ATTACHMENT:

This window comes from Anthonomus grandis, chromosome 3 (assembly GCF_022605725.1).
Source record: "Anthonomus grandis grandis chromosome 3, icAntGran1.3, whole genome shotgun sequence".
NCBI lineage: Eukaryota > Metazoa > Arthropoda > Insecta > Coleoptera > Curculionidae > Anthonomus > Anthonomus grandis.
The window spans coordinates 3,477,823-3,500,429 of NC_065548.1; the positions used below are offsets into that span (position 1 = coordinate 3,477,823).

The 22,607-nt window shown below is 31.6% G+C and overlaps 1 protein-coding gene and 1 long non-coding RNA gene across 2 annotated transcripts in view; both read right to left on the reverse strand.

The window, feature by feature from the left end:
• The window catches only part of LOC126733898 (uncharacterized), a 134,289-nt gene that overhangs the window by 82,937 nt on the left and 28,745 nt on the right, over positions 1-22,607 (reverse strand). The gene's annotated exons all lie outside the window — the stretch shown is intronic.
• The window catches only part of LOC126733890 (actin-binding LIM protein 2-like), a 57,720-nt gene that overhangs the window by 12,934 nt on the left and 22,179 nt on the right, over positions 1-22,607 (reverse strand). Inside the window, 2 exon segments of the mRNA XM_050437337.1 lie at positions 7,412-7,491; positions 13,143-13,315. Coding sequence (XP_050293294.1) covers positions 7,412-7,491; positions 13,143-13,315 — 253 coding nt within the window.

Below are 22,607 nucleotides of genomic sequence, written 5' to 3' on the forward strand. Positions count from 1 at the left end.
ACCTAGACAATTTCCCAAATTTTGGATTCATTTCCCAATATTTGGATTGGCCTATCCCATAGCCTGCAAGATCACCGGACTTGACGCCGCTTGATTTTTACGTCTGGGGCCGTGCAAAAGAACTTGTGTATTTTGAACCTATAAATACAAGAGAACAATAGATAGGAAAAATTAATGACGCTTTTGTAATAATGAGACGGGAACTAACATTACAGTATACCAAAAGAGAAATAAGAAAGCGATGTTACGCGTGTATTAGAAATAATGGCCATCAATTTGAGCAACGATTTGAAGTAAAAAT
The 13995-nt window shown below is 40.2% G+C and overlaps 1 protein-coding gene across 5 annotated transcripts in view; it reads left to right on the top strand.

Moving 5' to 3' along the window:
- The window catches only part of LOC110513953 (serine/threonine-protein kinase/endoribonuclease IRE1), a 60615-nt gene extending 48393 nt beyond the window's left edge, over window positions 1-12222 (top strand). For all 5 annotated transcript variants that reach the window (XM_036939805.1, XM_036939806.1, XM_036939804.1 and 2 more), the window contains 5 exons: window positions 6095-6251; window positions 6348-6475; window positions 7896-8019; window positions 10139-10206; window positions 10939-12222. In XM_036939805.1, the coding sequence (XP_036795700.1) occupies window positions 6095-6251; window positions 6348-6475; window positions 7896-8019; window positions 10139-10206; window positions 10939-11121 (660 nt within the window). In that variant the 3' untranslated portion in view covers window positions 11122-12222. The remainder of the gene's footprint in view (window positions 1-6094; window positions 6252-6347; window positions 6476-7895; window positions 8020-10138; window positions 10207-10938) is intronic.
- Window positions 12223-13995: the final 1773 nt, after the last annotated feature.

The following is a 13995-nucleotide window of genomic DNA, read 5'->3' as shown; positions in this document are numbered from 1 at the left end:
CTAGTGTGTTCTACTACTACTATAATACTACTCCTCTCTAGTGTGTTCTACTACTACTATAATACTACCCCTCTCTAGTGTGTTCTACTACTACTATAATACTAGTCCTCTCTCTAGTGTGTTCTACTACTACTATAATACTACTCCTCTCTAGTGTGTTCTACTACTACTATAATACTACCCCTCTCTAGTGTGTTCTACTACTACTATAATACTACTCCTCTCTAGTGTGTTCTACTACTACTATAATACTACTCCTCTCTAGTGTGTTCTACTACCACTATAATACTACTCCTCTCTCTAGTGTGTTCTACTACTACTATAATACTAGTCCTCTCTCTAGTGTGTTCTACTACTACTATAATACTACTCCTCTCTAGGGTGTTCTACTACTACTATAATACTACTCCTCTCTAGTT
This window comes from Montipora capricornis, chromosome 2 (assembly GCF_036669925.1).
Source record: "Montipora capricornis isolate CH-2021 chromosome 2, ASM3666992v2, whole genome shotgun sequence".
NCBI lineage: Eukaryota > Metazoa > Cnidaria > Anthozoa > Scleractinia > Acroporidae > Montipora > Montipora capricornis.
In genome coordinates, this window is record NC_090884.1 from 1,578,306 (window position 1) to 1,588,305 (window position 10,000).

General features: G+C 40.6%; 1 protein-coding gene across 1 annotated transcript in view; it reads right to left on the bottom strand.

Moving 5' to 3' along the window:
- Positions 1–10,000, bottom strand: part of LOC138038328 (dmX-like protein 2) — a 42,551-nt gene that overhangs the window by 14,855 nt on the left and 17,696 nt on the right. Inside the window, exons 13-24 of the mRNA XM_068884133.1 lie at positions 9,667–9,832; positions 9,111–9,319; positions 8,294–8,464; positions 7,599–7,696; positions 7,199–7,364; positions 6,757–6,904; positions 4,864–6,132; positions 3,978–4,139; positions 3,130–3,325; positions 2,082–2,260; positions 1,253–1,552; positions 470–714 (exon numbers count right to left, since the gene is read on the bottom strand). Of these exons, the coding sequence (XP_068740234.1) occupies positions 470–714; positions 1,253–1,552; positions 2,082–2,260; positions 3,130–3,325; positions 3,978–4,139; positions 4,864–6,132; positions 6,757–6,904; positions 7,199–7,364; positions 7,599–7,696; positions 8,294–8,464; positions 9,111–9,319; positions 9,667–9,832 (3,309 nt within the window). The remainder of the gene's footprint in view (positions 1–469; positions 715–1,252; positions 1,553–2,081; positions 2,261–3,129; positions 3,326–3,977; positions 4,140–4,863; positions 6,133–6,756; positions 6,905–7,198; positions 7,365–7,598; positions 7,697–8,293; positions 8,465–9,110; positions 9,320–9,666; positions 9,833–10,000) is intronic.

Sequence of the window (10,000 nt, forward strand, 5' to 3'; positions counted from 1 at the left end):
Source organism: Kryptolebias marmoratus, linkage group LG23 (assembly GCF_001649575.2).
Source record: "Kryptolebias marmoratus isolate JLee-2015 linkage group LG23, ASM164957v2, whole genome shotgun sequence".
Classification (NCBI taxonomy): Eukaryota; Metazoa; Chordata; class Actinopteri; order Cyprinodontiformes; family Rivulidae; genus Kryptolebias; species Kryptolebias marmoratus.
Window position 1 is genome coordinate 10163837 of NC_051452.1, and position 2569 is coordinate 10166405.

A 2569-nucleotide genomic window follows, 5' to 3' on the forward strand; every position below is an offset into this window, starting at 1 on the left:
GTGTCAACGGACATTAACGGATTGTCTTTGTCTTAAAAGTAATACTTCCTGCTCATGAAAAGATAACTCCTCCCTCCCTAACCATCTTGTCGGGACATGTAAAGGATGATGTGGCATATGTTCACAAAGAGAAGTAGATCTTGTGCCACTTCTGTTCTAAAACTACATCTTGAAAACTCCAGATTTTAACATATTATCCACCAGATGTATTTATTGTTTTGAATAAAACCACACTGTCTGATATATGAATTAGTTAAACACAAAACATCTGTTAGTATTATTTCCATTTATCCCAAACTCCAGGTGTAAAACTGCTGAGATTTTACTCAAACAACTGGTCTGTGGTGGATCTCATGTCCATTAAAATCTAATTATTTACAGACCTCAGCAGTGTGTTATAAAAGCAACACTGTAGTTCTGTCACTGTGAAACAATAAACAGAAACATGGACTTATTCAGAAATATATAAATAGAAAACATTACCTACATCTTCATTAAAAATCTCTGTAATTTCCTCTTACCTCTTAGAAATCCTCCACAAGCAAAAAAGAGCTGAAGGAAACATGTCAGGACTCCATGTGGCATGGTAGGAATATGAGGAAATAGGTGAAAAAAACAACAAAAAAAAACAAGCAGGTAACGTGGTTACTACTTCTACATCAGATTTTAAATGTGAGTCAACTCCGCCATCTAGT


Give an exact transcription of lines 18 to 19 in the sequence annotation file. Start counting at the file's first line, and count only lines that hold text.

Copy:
Source record: "Montipora capricornis isolate CH-2021 chromosome 2, ASM3666992v2, whole genome shotgun sequence".
NCBI lineage: Eukaryota > Metazoa > Cnidaria > Anthozoa > Scleractinia > Acroporidae > Montipora > Montipora capricornis.